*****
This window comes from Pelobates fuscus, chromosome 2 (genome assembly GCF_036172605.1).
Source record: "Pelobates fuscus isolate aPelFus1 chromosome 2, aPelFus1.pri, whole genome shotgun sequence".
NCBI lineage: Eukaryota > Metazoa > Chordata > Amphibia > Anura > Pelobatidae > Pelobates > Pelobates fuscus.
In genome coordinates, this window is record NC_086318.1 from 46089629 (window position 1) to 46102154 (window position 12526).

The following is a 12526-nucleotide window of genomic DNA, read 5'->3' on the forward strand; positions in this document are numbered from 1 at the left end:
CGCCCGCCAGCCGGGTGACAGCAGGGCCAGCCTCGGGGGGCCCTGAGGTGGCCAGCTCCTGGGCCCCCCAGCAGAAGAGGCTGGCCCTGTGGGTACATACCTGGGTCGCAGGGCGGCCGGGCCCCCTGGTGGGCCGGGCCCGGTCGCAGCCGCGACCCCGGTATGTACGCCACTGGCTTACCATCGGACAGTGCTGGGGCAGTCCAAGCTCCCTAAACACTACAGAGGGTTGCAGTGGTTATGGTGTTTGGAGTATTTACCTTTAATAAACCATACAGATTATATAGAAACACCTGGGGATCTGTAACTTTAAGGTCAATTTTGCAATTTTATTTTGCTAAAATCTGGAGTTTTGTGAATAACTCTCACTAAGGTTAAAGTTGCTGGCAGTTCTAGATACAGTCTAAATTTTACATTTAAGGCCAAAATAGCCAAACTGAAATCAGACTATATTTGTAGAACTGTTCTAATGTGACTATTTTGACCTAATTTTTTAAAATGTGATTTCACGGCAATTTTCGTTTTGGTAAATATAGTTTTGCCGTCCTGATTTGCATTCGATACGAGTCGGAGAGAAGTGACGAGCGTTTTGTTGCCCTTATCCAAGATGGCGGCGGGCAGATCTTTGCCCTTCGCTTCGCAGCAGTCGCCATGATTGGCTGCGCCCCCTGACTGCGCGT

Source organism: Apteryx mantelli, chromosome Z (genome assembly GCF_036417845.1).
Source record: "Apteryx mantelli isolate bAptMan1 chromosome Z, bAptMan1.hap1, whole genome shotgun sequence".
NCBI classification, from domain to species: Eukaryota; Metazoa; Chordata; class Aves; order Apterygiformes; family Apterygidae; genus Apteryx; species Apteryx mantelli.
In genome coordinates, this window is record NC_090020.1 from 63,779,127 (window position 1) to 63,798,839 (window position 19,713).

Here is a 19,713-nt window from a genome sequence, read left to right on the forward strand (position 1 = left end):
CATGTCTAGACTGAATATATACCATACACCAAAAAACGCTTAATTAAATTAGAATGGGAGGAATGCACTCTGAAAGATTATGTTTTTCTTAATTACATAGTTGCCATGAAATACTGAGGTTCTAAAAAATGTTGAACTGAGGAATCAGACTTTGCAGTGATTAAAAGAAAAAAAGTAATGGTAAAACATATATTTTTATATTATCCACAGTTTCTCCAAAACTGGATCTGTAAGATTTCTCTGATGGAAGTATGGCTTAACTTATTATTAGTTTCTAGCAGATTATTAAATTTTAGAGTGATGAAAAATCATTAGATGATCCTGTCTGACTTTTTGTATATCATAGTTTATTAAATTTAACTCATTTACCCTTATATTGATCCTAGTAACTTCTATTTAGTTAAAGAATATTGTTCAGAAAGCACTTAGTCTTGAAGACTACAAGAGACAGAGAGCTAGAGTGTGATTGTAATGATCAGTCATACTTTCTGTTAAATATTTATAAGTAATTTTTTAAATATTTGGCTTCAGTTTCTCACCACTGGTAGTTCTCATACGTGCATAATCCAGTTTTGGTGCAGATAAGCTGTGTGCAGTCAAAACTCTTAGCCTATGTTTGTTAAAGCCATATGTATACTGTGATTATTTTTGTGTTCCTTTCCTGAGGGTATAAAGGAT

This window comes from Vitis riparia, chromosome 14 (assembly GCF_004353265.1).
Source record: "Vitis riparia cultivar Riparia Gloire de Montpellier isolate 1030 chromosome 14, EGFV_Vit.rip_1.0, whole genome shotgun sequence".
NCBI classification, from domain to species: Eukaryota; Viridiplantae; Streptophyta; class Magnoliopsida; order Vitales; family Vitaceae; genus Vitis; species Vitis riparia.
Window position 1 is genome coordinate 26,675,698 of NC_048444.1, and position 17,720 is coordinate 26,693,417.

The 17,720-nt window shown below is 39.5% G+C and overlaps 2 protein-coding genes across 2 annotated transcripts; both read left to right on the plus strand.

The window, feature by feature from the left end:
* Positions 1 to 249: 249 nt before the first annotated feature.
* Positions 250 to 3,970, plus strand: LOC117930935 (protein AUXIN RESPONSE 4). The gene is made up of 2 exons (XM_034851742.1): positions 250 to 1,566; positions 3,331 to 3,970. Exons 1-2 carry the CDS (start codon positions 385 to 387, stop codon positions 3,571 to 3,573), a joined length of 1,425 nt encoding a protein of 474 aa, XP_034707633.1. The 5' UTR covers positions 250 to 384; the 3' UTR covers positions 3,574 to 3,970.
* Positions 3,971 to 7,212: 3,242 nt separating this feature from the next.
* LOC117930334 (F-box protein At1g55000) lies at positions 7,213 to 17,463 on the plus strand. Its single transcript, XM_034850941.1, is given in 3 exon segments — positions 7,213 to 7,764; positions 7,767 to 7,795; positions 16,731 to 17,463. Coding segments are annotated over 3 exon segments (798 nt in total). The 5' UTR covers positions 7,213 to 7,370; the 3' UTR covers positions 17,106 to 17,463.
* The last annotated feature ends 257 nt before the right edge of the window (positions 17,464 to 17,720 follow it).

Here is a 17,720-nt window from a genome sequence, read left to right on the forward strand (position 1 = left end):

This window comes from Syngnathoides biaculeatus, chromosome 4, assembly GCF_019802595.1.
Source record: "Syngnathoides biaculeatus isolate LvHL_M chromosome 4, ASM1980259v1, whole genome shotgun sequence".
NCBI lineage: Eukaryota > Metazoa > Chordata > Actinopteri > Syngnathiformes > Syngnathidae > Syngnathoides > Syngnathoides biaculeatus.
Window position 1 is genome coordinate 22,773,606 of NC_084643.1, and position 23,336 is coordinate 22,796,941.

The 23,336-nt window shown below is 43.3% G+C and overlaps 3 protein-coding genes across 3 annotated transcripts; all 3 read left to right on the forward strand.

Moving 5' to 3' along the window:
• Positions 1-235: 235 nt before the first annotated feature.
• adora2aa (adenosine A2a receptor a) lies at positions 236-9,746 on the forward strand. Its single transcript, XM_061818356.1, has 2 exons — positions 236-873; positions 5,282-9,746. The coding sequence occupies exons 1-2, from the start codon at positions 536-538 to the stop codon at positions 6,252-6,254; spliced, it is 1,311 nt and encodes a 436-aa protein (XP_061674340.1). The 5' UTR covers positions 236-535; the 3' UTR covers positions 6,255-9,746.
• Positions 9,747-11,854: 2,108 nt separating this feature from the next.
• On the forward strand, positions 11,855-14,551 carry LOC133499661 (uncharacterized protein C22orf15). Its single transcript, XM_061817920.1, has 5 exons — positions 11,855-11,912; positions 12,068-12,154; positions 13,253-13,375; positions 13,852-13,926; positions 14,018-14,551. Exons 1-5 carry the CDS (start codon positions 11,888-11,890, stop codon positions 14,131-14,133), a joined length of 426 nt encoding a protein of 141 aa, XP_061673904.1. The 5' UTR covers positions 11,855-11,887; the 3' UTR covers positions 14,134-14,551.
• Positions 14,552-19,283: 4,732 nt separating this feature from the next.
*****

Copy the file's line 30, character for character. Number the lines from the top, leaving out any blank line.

Moving 5' to 3' along the window: